469 option(encoding(Enc), Options, utf8),
470 '_crypto_data_hkdf'(Data, SaltBytes, Info, Algorithm, Enc, L, Bytes).
hex
) assumes that Data is
an atom, string, character list or code list representing the
data in hexadecimal notation. See rsa_sign/4 for an example.
Options:
hex
. Alternatives
are octet
, utf8
and text
.487ecdsa_sign(private_key(ec(Private,Public0,Curve)), Data0, Signature, Options) :- 488 option(encoding(Enc0), Options, hex), 489 hex_encoding(Enc0, Data0, Enc, Data), 490 hex_bytes(Public0, Public), 491 '_crypto_ecdsa_sign'(ec(Private,Public,Curve), Data, Enc, Signature). 492 493hex_encoding(hex, Data0, octet, Data) :- !, 494 hex_bytes(Data0, Data). 495hex_encoding(Enc, Data, Enc, Data).
Options:
hex
. Alternatives
are octet
, utf8
and text
. 508ecdsa_verify(public_key(ec(Private,Public0,Curve)), Data0, Signature0, Options) :-
509 option(encoding(Enc0), Options, hex),
510 hex_encoding(Enc0, Data0, Enc, Data),
511 hex_bytes(Public0, Public),
512 hex_bytes(Signature0, Signature),
513 '_crypto_ecdsa_verify'(ec(Private,Public,Curve), Data, Enc, Signature).
Example:
?- hex_bytes('501ACE', Bs). Bs = [80, 26, 206].
537hex_bytes(Hs, Bytes) :- 538 ( ground(Hs) -> 539 string_chars(Hs, Chars), 540 ( phrase(hex_bytes(Chars), Bytes) 541 -> true 542 ; domain_error(hex_encoding, Hs) 543 ) 544 ; must_be(list(between(0,255)), Bytes), 545 phrase(bytes_hex(Bytes), Chars), 546 atom_chars(Hs, Chars) 547 ). 548 549hex_bytes([]) --> []. 550hex_bytes([H1,H2|Hs]) --> [Byte], 551 { char_type(H1, xdigit(High)), 552 char_type(H2, xdigit(Low)), 553 Byte is High*16 + Low }, 554 hex_bytes(Hs). 555 556bytes_hex([]) --> []. 557bytes_hex([B|Bs]) --> 558 { High is B>>4, 559 Low is B /\ 0xf, 560 char_type(C0, xdigit(High)), 561 char_type(C1, xdigit(Low)) 562 }, 563 [C0,C1], 564 bytes_hex(Bs).
Options:
utf8
. Alternatives
are utf8
and octet
.pkcs1
. Alternatives
are pkcs1_oaep
, sslv23
and none
. Note that none
should
only be used if you implement cryptographically sound padding
modes in your application code as encrypting unpadded data with
RSA is insecuresha1
, sha224
, sha256
, sha384
or sha512
. The
default is a cryptographically secure algorithm. If you
specify a variable, then it is unified with the algorithm that
was used.hex
. Alternatives
are octet
, utf8
and text
.
This predicate can be used to compute a sha256WithRSAEncryption
signature as follows:
sha256_with_rsa(PemKeyFile, Password, Data, Signature) :- Algorithm = sha256, read_key(PemKeyFile, Password, Key), crypto_data_hash(Data, Hash, [algorithm(Algorithm), encoding(octet)]), rsa_sign(Key, Hash, Signature, [type(Algorithm)]). read_key(File, Password, Key) :- setup_call_cleanup( open(File, read, In, [type(binary)]), load_private_key(In, Password, Key), close(In)).
Note that a hash that is computed by crypto_data_hash/3 can be directly used in rsa_sign/4 as well as ecdsa_sign/4.
632rsa_sign(Key, Data0, Signature, Options0) :-
633 functor_hash_options(type, Type, Options0, Options),
634 option(encoding(Enc0), Options, hex),
635 hex_encoding(Enc0, Data0, Enc, Data),
636 rsa_sign(Key, Type, Enc, Data, Signature).
Options:
sha1
,
sha224
, sha256
, sha384
or sha512
. The default is the
same as for rsa_sign/4. This option must match the algorithm
that was used for signing. When operating with different parties,
the used algorithm must be communicated over an authenticated
channel.hex
. Alternatives
are octet
, utf8
and text
. 657rsa_verify(Key, Data0, Signature0, Options0) :-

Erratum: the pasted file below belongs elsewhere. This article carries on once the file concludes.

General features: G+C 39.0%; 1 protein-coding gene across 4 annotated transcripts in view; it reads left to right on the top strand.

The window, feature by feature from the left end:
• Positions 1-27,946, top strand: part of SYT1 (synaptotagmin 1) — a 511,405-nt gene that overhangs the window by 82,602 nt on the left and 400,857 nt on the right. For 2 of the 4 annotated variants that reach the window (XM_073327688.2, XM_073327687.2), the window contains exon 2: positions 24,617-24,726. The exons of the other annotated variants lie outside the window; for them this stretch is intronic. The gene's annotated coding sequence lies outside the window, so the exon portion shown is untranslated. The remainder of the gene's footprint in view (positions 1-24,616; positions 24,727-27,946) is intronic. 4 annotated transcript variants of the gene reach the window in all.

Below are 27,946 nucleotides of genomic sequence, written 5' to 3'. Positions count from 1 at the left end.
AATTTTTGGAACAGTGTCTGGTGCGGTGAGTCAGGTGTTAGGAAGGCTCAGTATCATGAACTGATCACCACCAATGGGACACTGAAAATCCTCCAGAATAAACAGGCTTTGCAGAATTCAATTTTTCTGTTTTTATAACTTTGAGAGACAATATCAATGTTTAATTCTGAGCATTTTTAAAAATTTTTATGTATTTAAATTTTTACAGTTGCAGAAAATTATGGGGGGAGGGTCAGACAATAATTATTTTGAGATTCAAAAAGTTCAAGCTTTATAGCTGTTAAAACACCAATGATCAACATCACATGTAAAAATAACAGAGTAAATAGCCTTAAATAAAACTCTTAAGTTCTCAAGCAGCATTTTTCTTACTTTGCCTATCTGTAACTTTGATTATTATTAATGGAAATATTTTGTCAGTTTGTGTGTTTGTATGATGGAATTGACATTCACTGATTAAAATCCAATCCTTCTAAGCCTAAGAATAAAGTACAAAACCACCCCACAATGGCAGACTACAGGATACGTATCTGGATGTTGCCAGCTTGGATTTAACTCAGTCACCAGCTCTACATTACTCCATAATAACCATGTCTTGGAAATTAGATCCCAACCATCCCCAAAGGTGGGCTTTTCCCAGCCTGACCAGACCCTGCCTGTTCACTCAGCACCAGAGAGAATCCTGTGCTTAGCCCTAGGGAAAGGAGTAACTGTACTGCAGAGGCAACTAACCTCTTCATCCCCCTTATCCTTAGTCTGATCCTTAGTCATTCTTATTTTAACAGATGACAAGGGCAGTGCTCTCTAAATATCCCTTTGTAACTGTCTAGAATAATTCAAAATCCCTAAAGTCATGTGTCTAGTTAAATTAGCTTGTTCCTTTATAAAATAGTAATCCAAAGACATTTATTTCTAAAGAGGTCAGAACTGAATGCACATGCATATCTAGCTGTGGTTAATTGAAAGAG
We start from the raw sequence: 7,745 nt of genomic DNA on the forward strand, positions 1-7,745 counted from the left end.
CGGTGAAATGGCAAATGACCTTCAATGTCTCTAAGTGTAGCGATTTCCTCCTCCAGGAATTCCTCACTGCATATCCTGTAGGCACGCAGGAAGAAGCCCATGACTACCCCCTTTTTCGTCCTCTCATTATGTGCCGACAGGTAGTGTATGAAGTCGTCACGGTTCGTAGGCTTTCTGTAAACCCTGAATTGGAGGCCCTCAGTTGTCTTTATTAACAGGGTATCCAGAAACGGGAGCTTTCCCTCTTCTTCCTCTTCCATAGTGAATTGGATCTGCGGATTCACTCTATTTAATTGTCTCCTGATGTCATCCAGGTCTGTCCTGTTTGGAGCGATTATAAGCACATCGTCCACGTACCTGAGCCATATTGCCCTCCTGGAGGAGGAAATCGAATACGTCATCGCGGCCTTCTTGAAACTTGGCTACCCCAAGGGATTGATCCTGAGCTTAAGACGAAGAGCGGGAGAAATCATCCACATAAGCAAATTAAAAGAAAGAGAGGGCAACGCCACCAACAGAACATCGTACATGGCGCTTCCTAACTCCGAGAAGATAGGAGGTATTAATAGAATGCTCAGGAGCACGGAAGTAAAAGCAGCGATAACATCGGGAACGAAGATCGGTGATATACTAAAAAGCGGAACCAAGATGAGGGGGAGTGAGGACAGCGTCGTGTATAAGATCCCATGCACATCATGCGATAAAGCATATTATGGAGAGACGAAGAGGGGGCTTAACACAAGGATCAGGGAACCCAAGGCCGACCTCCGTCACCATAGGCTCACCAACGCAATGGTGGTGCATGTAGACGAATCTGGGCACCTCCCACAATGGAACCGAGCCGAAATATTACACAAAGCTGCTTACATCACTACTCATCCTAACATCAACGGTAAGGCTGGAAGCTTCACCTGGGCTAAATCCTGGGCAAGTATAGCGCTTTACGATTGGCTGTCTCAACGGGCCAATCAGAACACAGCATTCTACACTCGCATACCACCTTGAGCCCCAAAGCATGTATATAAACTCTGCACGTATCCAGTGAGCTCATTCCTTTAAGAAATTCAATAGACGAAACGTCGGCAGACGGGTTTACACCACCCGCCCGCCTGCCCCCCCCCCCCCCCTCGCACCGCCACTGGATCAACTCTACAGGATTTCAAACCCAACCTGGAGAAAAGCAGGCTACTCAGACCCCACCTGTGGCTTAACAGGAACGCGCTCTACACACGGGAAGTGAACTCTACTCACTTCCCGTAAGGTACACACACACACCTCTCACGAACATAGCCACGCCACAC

658 functor_hash_options(type, Type, Options0, Options),
659 option(encoding(Enc0), Options, hex),
660 hex_encoding(Enc0, Data0, Enc, Data),
661 hex_bytes(Signature0, Signature),
662 rsa_verify(Key, Type, Enc, Data, Signature).
utf8
.
Alternatives are utf8
and octet
.block
. You can disable padding by supplying none
here.698crypto_data_decrypt(CipherText, Algorithm, Key, IV, PlainText, Options) :- 699 ( option(tag(Tag), Options) -> 700 option(min_tag_length(MinTagLength), Options, 16), 701 length(Tag, TagLength), 702 compare(C, TagLength, MinTagLength), 703 tag_length_ok(C, Tag) 704 ; Tag = [] 705 ), 706 '_crypto_data_decrypt'(CipherText, Algorithm, Key, IV, 707 Tag, PlainText, Options). 708 709% This test is important to prevent truncation attacks of the tag. 710 711tag_length_ok(=, _). 712tag_length_ok(>, _). 713tag_length_ok(<, Tag) :- domain_error(tag_is_too_short, Tag).
PlainText must be a string, atom or list of codes or characters, and CipherText is created as a string. Key and IV are typically lists of bytes, though atoms and strings are also permitted. Algorithm must be an algorithm which your copy of OpenSSL knows about.
Keys and IVs can be chosen at random (using for example crypto_n_random_bytes/2) or derived from input keying material (IKM) using for example crypto_data_hkdf/4. This input is often a shared secret, such as a negotiated point on an elliptic curve, or the hash that was computed from a password via crypto_password_hash/3 with a freshly generated and specified salt.
Reusing the same combination of Key and IV typically leaks at least
some information about the plaintext. For example, identical
plaintexts will then correspond to identical ciphertexts. For some
algorithms, reusing an IV with the same Key has disastrous results
and can cause the loss of all properties that are otherwise
guaranteed. Especially in such cases, an IV is also called a
nonce (number used once). If an IV is not needed for your
algorithm (such as 'aes-128-ecb'
) then any value can be provided
as it will be ignored by the underlying implementation. Note that
such algorithms do not provide semantic security and are thus
insecure. You should use stronger algorithms instead.
It is safe to store and transfer the used initialization vector (or nonce) in plain text, but the key must be kept secret.
Commonly used algorithms include:
'chacha20-poly1305'
'aes-128-gcm'
'aes-128-cbc'
Options:
utf8
. Alternatives
are utf8
and octet
.block
. You can disable padding by supplying none
here. If
padding is disabled for block ciphers, then the length of the
ciphertext must be a multiple of the block size.For example, with OpenSSL 1.1.0 and greater, we can use the ChaCha20 stream cipher with the Poly1305 authenticator. This cipher uses a 256-bit key and a 96-bit nonce, i.e., 32 and 12 bytes, respectively: